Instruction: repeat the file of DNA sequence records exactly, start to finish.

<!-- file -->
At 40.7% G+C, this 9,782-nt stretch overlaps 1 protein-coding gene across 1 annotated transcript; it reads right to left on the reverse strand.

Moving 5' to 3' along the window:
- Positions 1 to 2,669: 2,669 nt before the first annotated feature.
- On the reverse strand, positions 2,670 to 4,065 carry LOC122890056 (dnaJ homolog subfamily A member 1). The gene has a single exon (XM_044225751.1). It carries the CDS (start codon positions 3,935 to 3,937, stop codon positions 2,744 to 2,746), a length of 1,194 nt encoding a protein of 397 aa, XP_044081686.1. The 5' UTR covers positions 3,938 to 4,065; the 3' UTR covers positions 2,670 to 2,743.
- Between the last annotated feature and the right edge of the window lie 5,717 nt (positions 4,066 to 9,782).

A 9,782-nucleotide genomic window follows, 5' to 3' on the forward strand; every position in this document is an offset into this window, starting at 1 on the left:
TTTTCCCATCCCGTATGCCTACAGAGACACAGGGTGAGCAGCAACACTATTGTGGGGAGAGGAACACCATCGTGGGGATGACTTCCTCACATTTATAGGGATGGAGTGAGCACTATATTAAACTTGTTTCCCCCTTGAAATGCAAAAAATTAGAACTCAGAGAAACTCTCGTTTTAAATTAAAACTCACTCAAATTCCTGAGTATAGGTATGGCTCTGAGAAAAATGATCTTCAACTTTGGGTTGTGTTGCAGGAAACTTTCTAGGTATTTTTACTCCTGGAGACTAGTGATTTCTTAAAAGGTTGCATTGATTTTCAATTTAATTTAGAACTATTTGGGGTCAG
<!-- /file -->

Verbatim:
At 40.7% G+C, this 9,782-nt stretch overlaps 1 protein-coding gene across 1 annotated transcript; it reads right to left on the reverse strand.

Moving 5' to 3' along the window:
- Positions 1 to 2,669: 2,669 nt before the first annotated feature.
- On the reverse strand, positions 2,670 to 4,065 carry LOC122890056 (dnaJ homolog subfamily A member 1). The gene has a single exon (XM_044225751.1). It carries the CDS (start codon positions 3,935 to 3,937, stop codon positions 2,744 to 2,746), a length of 1,194 nt encoding a protein of 397 aa, XP_044081686.1. The 5' UTR covers positions 3,938 to 4,065; the 3' UTR covers positions 2,670 to 2,743.
- Between the last annotated feature and the right edge of the window lie 5,717 nt (positions 4,066 to 9,782).

A 9,782-nucleotide genomic window follows, 5' to 3' on the forward strand; every position in this document is an offset into this window, starting at 1 on the left:
TTTTCCCATCCCGTATGCCTACAGAGACACAGGGTGAGCAGCAACACTATTGTGGGGAGAGGAACACCATCGTGGGGATGACTTCCTCACATTTATAGGGATGGAGTGAGCACTATATTAAACTTGTTTCCCCCTTGAAATGCAAAAAATTAGAACTCAGAGAAACTCTCGTTTTAAATTAAAACTCACTCAAATTCCTGAGTATAGGTATGGCTCTGAGAAAAATGATCTTCAACTTTGGGTTGTGTTGCAGGAAACTTTCTAGGTATTTTTACTCCTGGAGACTAGTGATTTCTTAAAAGGTTGCATTGATTTTCAATTTAATTTAGAACTATTTGGGGTCAG